4. Because the purer we are individually and as a body, the more we can glorify Jesus. Our chief end in life is to do this. Don’t waver in being steadfast against false teaching and false teachers. They are not misguided, innocuous, harmless, or temporarily errant. They are evil. They are a horror. They are a ruin. This means being being willing to call Beth Moore an evil, abhorrent horror. To say that Sarah Young, Paula White, and others are full of deceit. Can you? Will you?

False teaching is a never-ending battle. We return to Jeremiah, writing in around 600BC, 2,500 years ago-

For wicked men are found among my people;
they lurk like fowlers lying in wait.
They set a trap;
they catch men.
Like a cage full of birds,
their houses are full of deceit;
therefore they have become great and rich;
(Jeremiah 5:26-27).

God asked in Jeremiah 5:31, ‘What will you do when the end comes?’ It is always the main question. Our lives are a vapor, this era is but a moment. To the Lord, it has been but two days since Jeremiah wrote, not over two thousand years. (2 Peter 3:8). The end will come, for us all. I pray I am still standing form on His truth. I pray you are too.

———————————————–

Further Reading

The Cripplegate: Four characteristics of a false convert

Paul Washer’s site I’ll be Honest: A List of False Religious Hopes that Will Send Many to Hell

Mail Call #8: How much should “associations” factor into my assessment of whether a teacher is false or not?

Mail call! Another question from a reader.

A woman asked me recently whether she should read a certain book because the preface to the book was written by a false teacher, though the book itself was written by a solid teacher.

I’m glad that people are aware that associations can harm a reputation and can also be an indicator of future doctrinal problems in a leader or teacher. Associations do matter.

The pure and the polluted share nothing in common ultimately. And the people of God cannot form intimate relationships with those who don’t belong to God. All relationships like that are superficial. You cannot make a meaningful relationship with an enemy of the gospel. They live in a different world with a different and completely hostile and antagonistic leader. Separating from Unbelievers part 1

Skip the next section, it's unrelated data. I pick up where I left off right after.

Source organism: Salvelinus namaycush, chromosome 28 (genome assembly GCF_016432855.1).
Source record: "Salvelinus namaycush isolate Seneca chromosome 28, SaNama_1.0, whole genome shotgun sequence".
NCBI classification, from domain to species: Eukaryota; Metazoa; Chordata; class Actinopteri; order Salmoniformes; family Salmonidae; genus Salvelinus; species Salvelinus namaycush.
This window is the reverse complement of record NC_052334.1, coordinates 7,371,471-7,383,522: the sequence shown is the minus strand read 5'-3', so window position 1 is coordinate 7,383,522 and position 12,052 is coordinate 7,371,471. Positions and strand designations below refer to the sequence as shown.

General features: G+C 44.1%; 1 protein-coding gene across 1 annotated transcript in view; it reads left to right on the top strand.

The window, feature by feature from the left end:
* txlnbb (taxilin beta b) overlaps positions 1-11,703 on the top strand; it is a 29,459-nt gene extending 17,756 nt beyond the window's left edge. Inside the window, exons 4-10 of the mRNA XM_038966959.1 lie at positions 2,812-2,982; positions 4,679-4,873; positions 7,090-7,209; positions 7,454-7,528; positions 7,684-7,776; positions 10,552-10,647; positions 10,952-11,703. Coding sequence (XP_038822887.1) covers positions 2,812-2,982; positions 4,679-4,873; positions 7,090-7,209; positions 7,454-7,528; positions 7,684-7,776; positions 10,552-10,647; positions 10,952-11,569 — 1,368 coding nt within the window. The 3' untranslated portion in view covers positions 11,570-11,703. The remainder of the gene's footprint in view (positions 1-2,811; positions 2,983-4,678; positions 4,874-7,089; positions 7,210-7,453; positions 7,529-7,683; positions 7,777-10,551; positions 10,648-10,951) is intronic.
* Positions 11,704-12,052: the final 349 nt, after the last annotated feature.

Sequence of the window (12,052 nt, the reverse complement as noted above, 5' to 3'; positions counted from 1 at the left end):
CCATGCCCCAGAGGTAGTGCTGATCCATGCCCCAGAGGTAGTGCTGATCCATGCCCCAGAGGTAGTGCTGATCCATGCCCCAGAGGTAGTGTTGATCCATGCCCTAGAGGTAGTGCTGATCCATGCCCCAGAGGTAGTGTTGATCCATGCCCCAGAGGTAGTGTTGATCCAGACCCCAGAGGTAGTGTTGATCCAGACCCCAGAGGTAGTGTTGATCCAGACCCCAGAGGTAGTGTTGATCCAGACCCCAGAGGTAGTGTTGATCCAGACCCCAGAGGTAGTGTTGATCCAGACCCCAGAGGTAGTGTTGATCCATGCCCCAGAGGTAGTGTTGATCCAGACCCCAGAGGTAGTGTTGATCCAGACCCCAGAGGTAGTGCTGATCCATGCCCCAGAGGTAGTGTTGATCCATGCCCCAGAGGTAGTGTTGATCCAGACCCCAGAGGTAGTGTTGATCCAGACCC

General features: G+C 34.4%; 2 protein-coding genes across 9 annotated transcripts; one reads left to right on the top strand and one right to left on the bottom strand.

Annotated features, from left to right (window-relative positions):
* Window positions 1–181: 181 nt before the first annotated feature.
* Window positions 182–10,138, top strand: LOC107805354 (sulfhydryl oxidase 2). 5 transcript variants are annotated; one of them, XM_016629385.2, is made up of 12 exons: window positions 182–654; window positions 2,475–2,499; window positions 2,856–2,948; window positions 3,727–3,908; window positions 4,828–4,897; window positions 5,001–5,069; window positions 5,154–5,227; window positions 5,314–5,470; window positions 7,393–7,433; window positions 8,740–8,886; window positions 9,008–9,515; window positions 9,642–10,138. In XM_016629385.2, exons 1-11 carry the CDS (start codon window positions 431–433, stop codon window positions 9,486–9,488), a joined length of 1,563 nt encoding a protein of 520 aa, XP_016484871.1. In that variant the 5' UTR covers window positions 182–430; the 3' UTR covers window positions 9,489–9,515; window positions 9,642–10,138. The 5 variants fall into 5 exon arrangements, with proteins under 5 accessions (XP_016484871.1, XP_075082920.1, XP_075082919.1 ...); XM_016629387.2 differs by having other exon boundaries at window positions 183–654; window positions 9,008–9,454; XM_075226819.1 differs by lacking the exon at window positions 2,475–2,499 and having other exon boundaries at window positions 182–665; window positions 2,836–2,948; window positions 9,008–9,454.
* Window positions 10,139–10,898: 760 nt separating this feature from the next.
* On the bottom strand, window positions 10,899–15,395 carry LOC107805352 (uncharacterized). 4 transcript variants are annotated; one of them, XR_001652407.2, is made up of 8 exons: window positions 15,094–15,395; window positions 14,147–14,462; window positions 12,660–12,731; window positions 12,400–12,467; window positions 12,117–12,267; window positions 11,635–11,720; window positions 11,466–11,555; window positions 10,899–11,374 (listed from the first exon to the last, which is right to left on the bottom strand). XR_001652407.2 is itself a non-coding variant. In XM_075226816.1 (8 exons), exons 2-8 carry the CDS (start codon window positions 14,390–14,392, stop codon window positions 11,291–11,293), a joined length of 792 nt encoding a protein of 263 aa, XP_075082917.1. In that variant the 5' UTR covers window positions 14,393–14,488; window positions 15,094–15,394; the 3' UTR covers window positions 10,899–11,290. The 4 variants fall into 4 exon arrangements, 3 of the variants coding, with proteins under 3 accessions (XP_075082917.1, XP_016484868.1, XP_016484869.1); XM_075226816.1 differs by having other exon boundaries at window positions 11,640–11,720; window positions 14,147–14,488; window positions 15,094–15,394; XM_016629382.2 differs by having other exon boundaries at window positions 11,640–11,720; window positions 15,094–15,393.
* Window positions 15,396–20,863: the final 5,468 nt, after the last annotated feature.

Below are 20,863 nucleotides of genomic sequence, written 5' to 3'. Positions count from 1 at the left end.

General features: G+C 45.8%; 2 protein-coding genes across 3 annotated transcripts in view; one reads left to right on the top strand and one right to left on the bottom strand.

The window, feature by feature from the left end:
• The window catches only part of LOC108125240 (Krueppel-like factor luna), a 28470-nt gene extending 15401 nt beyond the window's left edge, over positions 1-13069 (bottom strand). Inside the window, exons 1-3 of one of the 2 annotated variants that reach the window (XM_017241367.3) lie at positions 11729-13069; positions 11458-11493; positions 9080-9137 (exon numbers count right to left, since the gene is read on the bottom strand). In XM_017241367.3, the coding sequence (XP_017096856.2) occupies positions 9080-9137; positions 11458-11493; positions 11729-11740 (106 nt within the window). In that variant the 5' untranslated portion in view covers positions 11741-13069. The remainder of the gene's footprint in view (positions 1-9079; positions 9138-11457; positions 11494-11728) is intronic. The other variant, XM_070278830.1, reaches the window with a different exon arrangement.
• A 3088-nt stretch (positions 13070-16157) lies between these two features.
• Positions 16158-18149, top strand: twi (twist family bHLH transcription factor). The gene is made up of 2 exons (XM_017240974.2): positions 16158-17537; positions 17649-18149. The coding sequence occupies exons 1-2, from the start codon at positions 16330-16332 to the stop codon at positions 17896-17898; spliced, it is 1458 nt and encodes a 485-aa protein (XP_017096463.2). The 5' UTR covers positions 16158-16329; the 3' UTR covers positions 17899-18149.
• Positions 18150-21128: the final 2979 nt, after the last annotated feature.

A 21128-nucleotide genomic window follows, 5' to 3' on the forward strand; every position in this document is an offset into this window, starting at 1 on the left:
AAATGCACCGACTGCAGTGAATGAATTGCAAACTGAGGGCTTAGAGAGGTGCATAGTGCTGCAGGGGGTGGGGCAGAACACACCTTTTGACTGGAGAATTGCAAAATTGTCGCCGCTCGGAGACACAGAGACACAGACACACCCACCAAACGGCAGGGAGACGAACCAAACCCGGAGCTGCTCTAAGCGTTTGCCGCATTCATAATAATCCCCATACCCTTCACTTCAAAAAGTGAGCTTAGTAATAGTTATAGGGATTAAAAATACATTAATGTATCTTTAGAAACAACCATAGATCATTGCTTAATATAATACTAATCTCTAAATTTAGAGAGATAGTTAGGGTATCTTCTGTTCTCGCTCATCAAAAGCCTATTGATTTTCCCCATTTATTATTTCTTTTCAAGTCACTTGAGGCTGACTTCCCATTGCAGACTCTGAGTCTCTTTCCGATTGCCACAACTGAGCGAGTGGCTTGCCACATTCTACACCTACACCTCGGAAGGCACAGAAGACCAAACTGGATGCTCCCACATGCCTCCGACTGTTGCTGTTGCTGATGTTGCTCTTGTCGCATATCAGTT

I posted an essay not long ago covering the event when Moore went on Joyce Meyer’s television interview show. The two women praised each other. Moore-Meyer is a bad association, one of many that Moore has shown (also associating with Jen Hatmaker, Victoria Osteen, Joel Osteen, etc) in spiritual endeavors.

Billy Graham used to associate with Popes in spiritual endeavors and praised them as brothers, that was another bad association among many that Graham has shown. His son Franklin hosted a Crusade where he’d invited a Catholic Bishop to give the opening prayer.Ravi Zacharias also went on Joyce Meyer’s interview show and praised her as a good Bible teacher. Dr David Jeremiah frequently appears on TBN channel flogging prosperity Gospel with other heretical Prosperity ministers during their annual beg-a-thon, also a bad association. So yes, when we see these teachers are associating with, praising, and not rebuking these false converts, it is a concern and often very telling as to the state of their heart and mind. We should not partner with people who abuse the Bible, twist God’s word, and distort the Gospel. As Michelle Lesley wrote this week, when she assesses a Bible teacher, one of the factors she looks at is that

She cannot currently and unrepentantly be partnering with or frequently appearing with false teachers in violation of 2 Corinthians 6:14 ff.

First of all, look to see if the pairing is a spiritual endeavor. If Beth Moore and Joyce Meyer ran into each other at the beauty salon and posed for a photo for a customer there, that would not be an association we would want to use as an assessment criterion. They would in that hypothetical case just being mannerly. The key is, are they pairing up in a spiritual endeavor?

Here, Ravi Zacharias appears on Joyce Meyer’s TV show,
and says that God is doing great things like Meyer on television.

And second, when we look at a leader or teacher’s associations, don’t throw out the baby with the bathwater. We have to take a prayerful & measured look when we’re looking at secondary circumstances like who is hanging around our author or preacher or teacher. Please allow me to share two examples from my own life.

One example is the Drive By series by Todd Friel. Todd Friel is the speaker on Wretched Radio and Wretched TV. He has a number of series where guest speakers give a 5-10 minute lecture on the series topic, whether it’s the Holy Spirit, or Discernment, or Marriage, etc. On one of the series, I believe it was Drive By Theology, pastor RW Glenn was a featured speaker on a number of the lectures. It turned out later that Glenn had been an adulterer the whole time and was eventually fired as pastor. Afterward, if a person was looking at the list of speakers on Friel’s DVD and saw Glenn’s name listed, on a DVD about the theology of all things, they might say, “I’m never going to listen to Friel again, he has bad associations!” That would be hasty because it was not known to Friel at the time that Glenn was sinning. He has since not been invited to participate in any further DVDs.